Can hope end?  Only the heart can tell us, the heart is our compass. The Divine probably invented hope  to keep us going in all circumstances.  Nevertheless, the Qur’an speaks of patience rather than hope.

Hope in Christian perspective represents trust in the Divine.  In the Islamic context, faith is equivalent to peace of mind, trust in the Highest.

If you live like me  in Western Europe, in common  language hope is the concretisation of a wish sooner or later. Patience is sometimes defined in the same way: waiting for our dreams or wishes to come true  .

Following the spirit of the Qur’an, I would define patience as the conviction that everything works out for the best despite a final result that is the opposite of  what was  wished or dreamed of.

The word hope in the Qur’an

First of all, verses in the Qur’an enjoin patience more than they enjoin hope on believers.

In some translations the word hope  is used to convey the meaning of several words in Arabic that do not necessarily mean hope.   Take for  example the request in the Qur’an, [1] to  « pray with fear and desire »   commonly translated as praying with fear and hope.  The Arabic word used in the Qur’an rather  expresses   covetousness, ambition,  desire or envy.  In another verse[2] the Arabic verb  used for to hope finds its root in a completely different word.

 What is the  difference between enjoining hope and patience you may ask?   A huge difference.

In the case of men and women childless by circumstance there is a time when hope is no more. It is not a matter of  hope  destroyed, for example, by a doctor’s announcement that all medical solutions to procreate have been exhausted  ,  but rather of  hope being  stopped abruptly by a body, the female body which says stop.  Sometimes it is simply the heart that speaks, the heart knows that it is over.   There will be no children.  Hope is gone.

Hope understood as the expectation of something or desired is vanishing.  It disappears despite the methods of positive thinking or other beliefs that implies that  each human being decides of his or her fate including the conception of a child.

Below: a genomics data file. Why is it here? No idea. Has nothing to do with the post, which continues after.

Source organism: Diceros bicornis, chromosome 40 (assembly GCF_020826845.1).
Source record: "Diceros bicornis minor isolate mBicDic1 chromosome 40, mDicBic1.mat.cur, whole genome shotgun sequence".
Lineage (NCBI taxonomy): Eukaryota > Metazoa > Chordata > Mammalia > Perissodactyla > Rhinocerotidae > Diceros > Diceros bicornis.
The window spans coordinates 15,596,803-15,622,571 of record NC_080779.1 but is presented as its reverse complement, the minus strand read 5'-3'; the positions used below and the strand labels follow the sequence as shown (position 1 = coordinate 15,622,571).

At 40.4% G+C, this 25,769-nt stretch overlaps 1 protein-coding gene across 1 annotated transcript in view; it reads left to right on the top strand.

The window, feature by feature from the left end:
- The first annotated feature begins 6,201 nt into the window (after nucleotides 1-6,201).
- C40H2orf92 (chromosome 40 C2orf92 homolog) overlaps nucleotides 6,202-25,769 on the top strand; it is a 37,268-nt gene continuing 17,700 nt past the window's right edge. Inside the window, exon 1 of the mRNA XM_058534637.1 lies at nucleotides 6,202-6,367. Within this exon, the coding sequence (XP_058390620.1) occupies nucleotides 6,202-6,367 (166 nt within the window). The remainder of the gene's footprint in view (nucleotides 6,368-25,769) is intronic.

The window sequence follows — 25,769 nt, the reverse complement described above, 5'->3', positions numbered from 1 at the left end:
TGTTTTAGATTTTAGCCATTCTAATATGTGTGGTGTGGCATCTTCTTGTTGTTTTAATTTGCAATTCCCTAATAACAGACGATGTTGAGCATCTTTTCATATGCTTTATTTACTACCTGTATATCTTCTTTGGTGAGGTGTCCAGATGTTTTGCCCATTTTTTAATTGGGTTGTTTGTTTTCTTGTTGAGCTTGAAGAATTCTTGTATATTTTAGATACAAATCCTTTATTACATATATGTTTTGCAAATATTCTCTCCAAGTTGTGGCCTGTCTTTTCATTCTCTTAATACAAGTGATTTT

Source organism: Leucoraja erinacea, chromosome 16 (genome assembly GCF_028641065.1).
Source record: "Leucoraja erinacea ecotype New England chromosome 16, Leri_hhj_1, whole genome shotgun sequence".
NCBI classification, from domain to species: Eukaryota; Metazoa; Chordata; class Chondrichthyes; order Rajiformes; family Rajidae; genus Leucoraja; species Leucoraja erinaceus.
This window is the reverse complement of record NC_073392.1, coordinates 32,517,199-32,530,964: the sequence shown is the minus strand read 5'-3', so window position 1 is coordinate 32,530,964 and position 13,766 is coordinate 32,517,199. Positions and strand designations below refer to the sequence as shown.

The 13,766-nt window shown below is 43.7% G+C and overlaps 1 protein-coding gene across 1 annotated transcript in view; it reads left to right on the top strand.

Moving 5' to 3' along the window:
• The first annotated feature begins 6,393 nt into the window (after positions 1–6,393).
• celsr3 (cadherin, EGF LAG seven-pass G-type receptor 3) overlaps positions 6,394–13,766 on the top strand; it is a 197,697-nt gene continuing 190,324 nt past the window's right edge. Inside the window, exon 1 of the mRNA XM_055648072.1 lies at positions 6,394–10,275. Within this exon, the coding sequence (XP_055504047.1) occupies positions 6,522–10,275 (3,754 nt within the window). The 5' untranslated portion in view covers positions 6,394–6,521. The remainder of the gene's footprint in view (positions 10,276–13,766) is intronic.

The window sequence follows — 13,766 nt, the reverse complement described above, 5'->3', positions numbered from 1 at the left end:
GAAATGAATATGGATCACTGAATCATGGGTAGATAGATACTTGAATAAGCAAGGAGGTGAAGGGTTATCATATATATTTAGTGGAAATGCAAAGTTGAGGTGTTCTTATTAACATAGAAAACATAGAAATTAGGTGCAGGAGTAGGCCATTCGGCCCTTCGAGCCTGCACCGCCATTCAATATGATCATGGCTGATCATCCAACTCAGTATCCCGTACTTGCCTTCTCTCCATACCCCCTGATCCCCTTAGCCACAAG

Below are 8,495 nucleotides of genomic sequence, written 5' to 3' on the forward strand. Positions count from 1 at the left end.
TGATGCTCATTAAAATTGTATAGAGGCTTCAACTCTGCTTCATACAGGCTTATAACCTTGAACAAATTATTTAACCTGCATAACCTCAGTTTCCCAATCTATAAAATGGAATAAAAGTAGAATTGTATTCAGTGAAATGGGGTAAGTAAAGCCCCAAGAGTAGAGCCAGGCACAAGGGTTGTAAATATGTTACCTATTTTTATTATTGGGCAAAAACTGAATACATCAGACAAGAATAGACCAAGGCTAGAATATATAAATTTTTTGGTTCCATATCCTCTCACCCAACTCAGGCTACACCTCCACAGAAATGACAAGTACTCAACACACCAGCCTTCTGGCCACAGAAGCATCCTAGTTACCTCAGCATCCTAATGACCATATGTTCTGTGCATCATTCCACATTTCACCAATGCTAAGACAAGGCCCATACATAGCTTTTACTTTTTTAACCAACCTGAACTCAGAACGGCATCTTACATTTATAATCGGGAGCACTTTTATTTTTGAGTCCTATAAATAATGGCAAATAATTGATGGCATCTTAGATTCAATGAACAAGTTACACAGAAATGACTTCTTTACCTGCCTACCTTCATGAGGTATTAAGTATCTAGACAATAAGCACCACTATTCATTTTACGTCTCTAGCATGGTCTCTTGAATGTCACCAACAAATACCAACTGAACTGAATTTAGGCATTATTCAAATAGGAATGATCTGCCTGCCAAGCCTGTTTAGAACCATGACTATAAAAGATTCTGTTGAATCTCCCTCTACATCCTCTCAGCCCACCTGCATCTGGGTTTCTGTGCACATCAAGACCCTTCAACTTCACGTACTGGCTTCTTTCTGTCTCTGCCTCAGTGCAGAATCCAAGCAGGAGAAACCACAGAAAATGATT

Then begins the patience, the patience to wait to get better, to live again. The patience to invent a life that one had not imagined without children.

The patience in the Qur’an

The word patience is defined as waiting, an expectation mixed with trust in the Divine.

In the Qur’an the word patience, sabr in Arabic, is repeatedly found in the suras in this form.  « Seek help in prayer and patience » 2:45,  « Announce the Good News to the patients » « God is with the patients    » … . The injunction to patience also concludes many surahs. Like Suras 3, 16 or 30.

This word patience corresponds to waiting in the trial  mixed with trust in the Divine. In other words, waiting with the conviction that everything will return to normal.  Not necessarily in the desired order, but in the  order with a solution adapted to each and everyone.

In Muslim communities, verse 216 of Sura 2 is often invoked to comfort people facing difficulties or trials that seem insurmountable.

Fighting is ordained for you, though you dislike it. You may dislike something although it is good for you , or like something although it is bad for you: God knows and you do not.[3]

Original Text Sans enfant par circonstance : Une différence entre espoir et patience ?

Translation by Discussions Essentielles and Deep L

© Photo credit Unsplash-Paolo Bendandi  

[1] Example of the verse 56 Surah7

[2] Example of the verse 218 Surah 2

[3] The Qur’an, A new translation by M.A.S Abdel Haleem Oxford University Press, 2011.

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